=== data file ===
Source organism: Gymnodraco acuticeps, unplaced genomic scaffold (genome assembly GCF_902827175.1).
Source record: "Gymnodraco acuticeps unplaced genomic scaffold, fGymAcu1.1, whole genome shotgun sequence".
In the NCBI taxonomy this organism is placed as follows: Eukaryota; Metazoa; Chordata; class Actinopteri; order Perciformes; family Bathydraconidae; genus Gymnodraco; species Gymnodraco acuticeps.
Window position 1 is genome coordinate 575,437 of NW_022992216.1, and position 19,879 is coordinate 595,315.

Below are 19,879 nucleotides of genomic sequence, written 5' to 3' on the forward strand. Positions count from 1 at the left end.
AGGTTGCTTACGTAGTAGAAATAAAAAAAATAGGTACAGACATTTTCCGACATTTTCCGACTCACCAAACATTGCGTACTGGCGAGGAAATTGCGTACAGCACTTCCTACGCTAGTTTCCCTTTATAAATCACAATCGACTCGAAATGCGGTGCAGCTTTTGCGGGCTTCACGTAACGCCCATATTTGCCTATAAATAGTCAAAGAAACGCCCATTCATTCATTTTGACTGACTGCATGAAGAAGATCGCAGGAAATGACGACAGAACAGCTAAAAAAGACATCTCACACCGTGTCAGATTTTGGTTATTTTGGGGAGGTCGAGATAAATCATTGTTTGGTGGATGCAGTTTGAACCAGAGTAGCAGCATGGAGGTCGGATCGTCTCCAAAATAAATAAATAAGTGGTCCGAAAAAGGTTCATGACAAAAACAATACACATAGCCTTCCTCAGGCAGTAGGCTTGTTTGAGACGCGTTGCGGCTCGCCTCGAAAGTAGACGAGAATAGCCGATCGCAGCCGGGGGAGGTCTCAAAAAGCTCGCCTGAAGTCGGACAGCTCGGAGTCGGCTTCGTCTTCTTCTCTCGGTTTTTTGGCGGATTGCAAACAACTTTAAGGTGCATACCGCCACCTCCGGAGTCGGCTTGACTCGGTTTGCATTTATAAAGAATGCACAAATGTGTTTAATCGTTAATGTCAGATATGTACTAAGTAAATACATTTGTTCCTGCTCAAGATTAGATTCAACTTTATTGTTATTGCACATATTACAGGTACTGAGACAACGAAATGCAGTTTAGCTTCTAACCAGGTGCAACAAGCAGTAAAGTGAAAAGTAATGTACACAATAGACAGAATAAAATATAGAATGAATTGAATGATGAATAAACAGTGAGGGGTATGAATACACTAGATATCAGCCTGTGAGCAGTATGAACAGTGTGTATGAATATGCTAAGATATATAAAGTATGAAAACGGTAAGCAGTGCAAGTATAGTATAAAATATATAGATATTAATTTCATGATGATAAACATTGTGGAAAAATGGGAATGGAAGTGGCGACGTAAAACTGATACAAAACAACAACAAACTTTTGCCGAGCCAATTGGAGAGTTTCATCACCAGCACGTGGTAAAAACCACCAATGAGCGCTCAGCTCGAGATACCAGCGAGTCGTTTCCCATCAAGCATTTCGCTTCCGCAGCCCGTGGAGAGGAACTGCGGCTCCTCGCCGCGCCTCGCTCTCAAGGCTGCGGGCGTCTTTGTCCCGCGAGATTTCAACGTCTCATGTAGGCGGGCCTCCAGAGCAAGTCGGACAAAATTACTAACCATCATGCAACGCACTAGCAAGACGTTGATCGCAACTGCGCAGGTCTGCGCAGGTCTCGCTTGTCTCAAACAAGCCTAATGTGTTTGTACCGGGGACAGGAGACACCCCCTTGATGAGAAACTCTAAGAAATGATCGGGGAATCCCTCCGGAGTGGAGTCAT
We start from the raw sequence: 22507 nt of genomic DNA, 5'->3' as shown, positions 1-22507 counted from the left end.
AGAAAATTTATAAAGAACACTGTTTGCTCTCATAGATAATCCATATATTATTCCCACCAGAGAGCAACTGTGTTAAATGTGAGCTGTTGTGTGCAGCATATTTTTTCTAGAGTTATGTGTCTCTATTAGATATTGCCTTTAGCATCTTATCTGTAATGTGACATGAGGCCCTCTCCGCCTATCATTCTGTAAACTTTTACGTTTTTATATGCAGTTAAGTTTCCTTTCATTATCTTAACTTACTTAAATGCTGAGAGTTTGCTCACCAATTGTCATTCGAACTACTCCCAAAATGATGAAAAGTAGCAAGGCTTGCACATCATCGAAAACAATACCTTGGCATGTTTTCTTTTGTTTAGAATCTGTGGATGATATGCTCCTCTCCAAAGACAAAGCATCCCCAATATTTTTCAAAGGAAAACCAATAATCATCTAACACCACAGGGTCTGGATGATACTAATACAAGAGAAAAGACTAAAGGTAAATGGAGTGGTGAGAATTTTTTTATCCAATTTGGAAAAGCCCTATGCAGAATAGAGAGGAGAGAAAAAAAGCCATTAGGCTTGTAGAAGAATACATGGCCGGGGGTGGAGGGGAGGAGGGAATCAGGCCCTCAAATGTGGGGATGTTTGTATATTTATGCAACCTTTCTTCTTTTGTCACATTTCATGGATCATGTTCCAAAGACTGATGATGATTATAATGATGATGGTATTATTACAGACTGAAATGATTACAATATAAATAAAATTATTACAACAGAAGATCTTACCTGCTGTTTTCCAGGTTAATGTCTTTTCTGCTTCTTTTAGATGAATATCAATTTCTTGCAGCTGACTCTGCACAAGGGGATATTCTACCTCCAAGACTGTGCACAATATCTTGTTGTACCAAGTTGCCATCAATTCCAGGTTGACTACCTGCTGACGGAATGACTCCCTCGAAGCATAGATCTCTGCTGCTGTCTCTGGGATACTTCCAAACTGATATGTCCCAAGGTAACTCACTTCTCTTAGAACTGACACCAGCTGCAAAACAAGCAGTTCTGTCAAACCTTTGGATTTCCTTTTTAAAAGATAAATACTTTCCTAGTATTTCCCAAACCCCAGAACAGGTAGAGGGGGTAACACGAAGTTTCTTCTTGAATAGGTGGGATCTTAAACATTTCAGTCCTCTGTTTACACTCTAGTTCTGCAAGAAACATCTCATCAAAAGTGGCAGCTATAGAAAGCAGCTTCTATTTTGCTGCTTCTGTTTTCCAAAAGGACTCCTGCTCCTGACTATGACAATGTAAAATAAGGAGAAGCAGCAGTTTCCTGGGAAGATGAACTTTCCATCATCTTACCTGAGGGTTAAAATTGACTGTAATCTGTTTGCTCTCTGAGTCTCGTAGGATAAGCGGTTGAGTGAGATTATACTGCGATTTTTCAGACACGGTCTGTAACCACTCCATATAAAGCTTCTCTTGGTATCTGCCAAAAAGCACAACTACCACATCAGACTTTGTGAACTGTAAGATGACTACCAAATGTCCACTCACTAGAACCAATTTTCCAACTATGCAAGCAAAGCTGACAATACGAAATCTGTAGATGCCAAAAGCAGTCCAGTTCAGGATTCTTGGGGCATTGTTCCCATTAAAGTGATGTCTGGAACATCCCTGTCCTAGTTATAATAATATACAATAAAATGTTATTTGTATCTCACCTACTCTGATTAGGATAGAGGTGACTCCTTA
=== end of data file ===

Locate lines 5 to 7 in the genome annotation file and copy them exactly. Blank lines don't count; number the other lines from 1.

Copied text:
Below are 19,879 nucleotides of genomic sequence, written 5' to 3' on the forward strand. Positions count from 1 at the left end.
AGGTTGCTTACGTAGTAGAAATAAAAAAAATAGGTACAGACATTTTCCGACATTTTCCGACTCACCAAACATTGCGTACTGGCGAGGAAATTGCGTACAGCACTTCCTACGCTAGTTTCCCTTTATAAATCACAATCGACTCGAAATGCGGTGCAGCTTTTGCGGGCTTCACGTAACGCCCATATTTGCCTATAAATAGTCAAAGAAACGCCCATTCATTCATTTTGACTGACTGCATGAAGAAGATCGCAGGAAATGACGACAGAACAGCTAAAAAAGACATCTCACACCGTGTCAGATTTTGGTTATTTTGGGGAGGTCGAGATAAATCATTGTTTGGTGGATGCAGTTTGAACCAGAGTAGCAGCATGGAGGTCGGATCGTCTCCAAAATAAATAAATAAGTGGTCCGAAAAAGGTTCATGACAAAAACAATACACATAGCCTTCCTCAGGCAGTAGGCTTGTTTGAGACGCGTTGCGGCTCGCCTCGAAAGTAGACGAGAATAGCCGATCGCAGCCGGGGGAGGTCTCAAAAAGCTCGCCTGAAGTCGGACAGCTCGGAGTCGGCTTCGTCTTCTTCTCTCGGTTTTTTGGCGGATTGCAAACAACTTTAAGGTGCATACCGCCACCTCCGGAGTCGGCTTGACTCGGTTTGCATTTATAAAGAATGCACAAATGTGTTTAATCGTTAATGTCAGATATGTACTAAGTAAATACATTTGTTCCTGCTCAAGATTAGATTCAACTTTATTGTTATTGCACATATTACAGGTACTGAGACAACGAAATGCAGTTTAGCTTCTAACCAGGTGCAACAAGCAGTAAAGTGAAAAGTAATGTACACAATAGACAGAATAAAATATAGAATGAATTGAATGATGAATAAACAGTGAGGGGTATGAATACACTAGATATCAGCCTGTGAGCAGTATGAACAGTGTGTATGAATATGCTAAGATATATAAAGTATGAAAACGGTAAGCAGTGCAAGTATAGTATAAAATATATAGATATTAATTTCATGATGATAAACATTGTGGAAAAATGGGAATGGAAGTGGCGACGTAAAACTGATACAAAACAACAACAAACTTTTGCCGAGCCAATTGGAGAGTTTCATCACCAGCACGTGGTAAAAACCACCAATGAGCGCTCAGCTCGAGATACCAGCGAGTCGTTTCCCATCAAGCATTTCGCTTCCGCAGCCCGTGGAGAGGAACTGCGGCTCCTCGCCGCGCCTCGCTCTCAAGGCTGCGGGCGTCTTTGTCCCGCGAGATTTCAACGTCTCATGTAGGCGGGCCTCCAGAGCAAGTCGGACAAAATTACTAACCATCATGCAACGCACTAGCAAGACGTTGATCGCAACTGCGCAGGTCTGCGCAGGTCTCGCTTGTCTCAAACAAGCCTAATGTGTTTGTACCGGGGACAGGAGACACCCCCTTGATGAGAAACTCTAAGAAATGATCGGGGAATCCCTCCGGAGTGGAGTCAT
We start from the raw sequence: 22507 nt of genomic DNA, 5'->3' as shown, positions 1-22507 counted from the left end.